Brigitte, all the best in your academic and professional adventures! We can’t wait to see the magic you create to brighten the world!

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Heads Up! Before You Pop a Cool One – Alcohol and Risk of Melanoma

Well, here’s a surprise!

Be careful of what you pull from that icy cooler to quench your summer thirst! New research indicates that drinking alcohol can actually make your skin burn in the sun more quickly and more severely! And it’s not just because imbibing may distract you from reapplying sunscreen as often as needed! The alcohol changes your skin on the cellular level, lowering levels of carotenoids and deregulating your immune system.  Dermatologist Dr. Niyati Sharma explains the German study. “One standard drink increases your risk of melanoma by about 20%. If you drink five beers the risk goes up by 55%”.

All this is even more reason to be smart in the sun! Pay attention to the basics! Reapply sunscreen – a shot glass size of liquid sunscreen every two hours, wear UPF50 clothing to offer added protection and get an annual skin screening! Plus – keep an eye out for any unusual changes. 

Here’s a look at the entire article! https://bit.ly/3Pb3Mo4

Above all else – be smart and safe when it comes to both the sun and alcohol! Have a terrific summer!

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Here’s Your Summer Mantra: Sun Care Is Self Care

As we shake off the remnants of the Covid Pandemic, we’re ready to get back to normal – whatever “normal” may be. It’s time to dive into the good stuff! Finally! Make up for lost time! Hang with friends!  Have some fun! Getting a skin screening may not be on the top of that to-do-list. But stay with me for just a minute and I’m going to tell you why it should be; why giving up 10 minutes on a sunny Saturday can make all the difference in your happy, healthy future. It’s all about self care. Because sun care IS self care. 

A new study just released found globally, melanoma diagnosis is expected to surge by 50% in the next 18 years – with a 68% increase in deaths.  Patients who have cancer treatment delayed by even one month can have a six to 13 percent higher risk of dying.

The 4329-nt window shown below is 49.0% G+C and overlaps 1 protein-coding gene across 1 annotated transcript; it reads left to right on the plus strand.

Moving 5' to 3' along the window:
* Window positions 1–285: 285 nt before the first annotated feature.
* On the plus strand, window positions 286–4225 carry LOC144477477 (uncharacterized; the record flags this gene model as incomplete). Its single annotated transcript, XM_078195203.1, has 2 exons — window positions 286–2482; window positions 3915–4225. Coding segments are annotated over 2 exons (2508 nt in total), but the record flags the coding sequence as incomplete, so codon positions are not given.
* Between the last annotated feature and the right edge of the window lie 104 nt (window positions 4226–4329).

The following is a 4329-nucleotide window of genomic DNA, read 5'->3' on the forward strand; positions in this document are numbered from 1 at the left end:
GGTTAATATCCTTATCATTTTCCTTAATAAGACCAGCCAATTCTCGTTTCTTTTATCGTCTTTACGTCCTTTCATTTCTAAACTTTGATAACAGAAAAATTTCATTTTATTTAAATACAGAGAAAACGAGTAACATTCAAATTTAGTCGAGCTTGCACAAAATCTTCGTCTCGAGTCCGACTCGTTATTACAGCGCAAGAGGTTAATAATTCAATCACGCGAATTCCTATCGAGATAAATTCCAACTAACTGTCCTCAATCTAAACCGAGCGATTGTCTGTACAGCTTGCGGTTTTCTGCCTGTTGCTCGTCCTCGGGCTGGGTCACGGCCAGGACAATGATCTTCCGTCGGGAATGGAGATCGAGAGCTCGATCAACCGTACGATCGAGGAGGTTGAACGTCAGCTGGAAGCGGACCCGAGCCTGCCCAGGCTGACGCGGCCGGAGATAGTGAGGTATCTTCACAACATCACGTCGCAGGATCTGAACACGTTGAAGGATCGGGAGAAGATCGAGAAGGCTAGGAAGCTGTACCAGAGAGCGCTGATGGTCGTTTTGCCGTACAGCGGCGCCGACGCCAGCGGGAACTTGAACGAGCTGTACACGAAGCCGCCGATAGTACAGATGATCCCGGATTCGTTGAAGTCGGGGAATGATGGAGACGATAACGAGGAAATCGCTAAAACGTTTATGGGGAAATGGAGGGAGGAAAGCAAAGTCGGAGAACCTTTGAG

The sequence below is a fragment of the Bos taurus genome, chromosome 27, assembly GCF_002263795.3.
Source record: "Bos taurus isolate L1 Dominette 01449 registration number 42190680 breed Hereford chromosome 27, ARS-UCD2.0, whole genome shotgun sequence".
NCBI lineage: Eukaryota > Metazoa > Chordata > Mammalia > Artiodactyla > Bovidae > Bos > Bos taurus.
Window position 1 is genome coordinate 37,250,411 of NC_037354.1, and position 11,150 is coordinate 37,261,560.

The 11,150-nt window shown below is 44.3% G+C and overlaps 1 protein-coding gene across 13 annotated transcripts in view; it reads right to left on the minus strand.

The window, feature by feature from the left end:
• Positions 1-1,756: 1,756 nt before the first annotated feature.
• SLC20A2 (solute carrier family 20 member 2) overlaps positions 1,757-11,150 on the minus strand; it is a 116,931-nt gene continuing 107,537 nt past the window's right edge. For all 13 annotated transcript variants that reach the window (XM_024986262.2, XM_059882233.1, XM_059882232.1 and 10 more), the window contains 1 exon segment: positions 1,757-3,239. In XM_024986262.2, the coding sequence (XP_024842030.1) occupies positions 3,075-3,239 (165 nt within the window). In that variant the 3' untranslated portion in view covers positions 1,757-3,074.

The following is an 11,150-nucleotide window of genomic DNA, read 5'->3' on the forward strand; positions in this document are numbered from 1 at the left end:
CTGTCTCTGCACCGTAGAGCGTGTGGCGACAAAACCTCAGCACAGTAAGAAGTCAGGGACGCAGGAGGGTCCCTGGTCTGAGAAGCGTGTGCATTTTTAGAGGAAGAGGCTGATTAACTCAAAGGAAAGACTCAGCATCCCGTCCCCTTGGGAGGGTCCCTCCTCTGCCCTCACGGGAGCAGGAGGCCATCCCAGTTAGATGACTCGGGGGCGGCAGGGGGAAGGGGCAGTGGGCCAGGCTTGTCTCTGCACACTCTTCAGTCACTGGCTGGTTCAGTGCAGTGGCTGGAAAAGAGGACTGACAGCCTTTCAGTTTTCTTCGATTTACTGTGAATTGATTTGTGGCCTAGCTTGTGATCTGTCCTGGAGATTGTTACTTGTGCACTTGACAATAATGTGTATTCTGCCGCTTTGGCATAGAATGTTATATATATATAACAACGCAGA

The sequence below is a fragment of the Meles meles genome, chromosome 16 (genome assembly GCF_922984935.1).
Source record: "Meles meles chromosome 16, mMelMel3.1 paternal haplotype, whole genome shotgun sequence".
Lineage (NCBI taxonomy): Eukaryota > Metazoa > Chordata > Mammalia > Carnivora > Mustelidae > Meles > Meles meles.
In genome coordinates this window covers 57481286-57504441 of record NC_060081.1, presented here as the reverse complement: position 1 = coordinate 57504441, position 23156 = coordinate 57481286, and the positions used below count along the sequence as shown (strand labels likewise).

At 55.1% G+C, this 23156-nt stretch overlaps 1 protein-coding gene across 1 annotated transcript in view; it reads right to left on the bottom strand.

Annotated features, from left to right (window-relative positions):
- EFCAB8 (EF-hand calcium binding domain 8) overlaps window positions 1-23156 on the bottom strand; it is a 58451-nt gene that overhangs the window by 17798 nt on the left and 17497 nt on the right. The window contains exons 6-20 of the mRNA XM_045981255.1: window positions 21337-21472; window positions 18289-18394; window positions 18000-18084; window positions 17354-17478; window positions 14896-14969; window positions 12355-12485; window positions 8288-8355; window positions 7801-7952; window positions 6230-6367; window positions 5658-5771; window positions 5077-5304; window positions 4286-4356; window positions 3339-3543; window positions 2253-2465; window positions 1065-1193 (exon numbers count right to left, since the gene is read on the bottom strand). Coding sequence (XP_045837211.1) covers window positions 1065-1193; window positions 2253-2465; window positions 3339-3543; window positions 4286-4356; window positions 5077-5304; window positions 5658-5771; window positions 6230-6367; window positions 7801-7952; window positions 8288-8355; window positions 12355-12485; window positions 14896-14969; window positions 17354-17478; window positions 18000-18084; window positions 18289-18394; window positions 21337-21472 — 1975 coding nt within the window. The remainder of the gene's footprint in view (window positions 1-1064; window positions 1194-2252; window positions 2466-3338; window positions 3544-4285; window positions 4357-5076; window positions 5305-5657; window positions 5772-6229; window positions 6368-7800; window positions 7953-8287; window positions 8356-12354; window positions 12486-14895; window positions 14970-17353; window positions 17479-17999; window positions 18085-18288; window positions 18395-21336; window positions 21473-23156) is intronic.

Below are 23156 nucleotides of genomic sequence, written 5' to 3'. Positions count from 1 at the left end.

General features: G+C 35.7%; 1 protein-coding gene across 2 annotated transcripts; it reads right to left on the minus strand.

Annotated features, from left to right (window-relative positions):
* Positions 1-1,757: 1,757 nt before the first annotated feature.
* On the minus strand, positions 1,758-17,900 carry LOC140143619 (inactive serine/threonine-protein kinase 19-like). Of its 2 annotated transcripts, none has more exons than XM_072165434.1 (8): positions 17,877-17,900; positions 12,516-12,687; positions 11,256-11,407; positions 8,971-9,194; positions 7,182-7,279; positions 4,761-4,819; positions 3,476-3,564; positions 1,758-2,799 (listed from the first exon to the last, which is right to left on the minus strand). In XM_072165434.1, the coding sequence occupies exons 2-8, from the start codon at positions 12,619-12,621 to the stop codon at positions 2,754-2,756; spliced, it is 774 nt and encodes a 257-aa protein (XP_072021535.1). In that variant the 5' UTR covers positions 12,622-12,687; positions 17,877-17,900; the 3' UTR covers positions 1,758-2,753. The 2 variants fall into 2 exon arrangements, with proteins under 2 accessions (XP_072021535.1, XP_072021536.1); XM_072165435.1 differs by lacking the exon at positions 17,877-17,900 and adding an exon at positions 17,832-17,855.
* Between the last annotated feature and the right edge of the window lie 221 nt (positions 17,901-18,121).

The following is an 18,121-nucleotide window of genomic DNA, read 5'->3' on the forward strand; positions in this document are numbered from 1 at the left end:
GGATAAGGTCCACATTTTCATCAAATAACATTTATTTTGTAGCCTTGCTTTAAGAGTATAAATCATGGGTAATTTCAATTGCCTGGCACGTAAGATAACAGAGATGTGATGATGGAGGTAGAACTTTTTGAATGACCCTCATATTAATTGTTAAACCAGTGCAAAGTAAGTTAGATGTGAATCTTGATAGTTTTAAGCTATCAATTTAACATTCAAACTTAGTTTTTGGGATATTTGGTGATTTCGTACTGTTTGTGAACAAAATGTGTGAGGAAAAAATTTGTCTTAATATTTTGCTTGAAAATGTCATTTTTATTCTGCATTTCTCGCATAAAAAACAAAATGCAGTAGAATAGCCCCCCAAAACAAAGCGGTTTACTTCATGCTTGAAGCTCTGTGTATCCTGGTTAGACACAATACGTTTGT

Since melanoma in adolescents and young adults is especially aggressive, that means early detection through screening is more important than ever. It is essential. Remove the mole – remove the risk of melanoma. The key is melanoma prevention; and it’s as easy as three basic steps:

  • Wear sunscreen SPF30
  • Wear UPF 50 clothing
  • Get an annual Skin Screening with a Dermatologist.

Can’t get into a dermatologist? We’ve got you! At Claire Marie Foundation we are passionate about your skin and thrilled to bring you another day of Free Skin Screenings on May 7th for anyone 13-29 years old! 

Think it none of this applies to you? Ask the young people who were screened at our April 2nd CMF Free Skin Screenings. Nearly 15% were found to need biopsy for suspicion of melanoma. At one location alone, that number surged to 33%.   By taking time to find atypical moles early, they removed the risk of melanoma and can look forward to a healthy safe summer!

There are still plenty of appointments available at our CMF Screening Events May 7th at Johns Hopkins Dermatology at Greenspring Station, Mercy Medical Center Baltimore and SCSPhysicians in Lutherville.  Just pick a location, call and set up the appointment! It’s that easy! Free to anyone 13-29 years old!  All the info is right here:  May 2022 SCREENING DAY

Still need a little nudge? Okay, look at it this way; consider it beach prep! Remember – #awarenesssaveslives We look forward to seeing you there!

 

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Jacqueline’s Story: When It Comes to Melanoma – Expect the Unexpected

 

Is there a better time of life than 22?  All the possibilities of life are before us, ready to be explored.  In 2003, Jacqueline Smith was just 22, fresh out of college and ready to take on the world when she received devastating news; she had Stage III melanoma.  What? How could that be? She was young! She didn’t tan!  She is a woman of color.  How could she have melanoma?

Now, all these years later, Jacqueline shares her story in the hope it raises awareness that everyone is at risk for melanoma no matter their age, gender or race.  As a survivor with a career in patient advocacy and research,  Jacqueline offers this glimpse of what life is like for a young melanoma patient. 

“Sickness has always surrounded me and on November 29, 2006, I learned it had finally engulfed me.  At age 28, during the first semester of my doctoral program in sociology at Syracuse University, I learned I had recurrence of stage III melanoma.  I was devastated. The disease I thought I had beat at age 23 was rearing its ugly head again. Furthermore, the lump I had detected in my bikini line almost a year and a half earlier was not the inflamed lymph node that my gynecologist assured me it was and it was not the result of some minor infection that my primary care provider’s assistant diagnosed.  It was a lymph node filled with cancer. My gynecologist advised, “it is nothing but an inflamed lymph node. If it doesn’t bother you, don’t bother it”.  But it did bother me.  It was not painful but it was unsightly. It was firm and slow growing. Therefore, I wanted this lump removed.  The surgeon performed a needle biopsy. The result? Melanoma.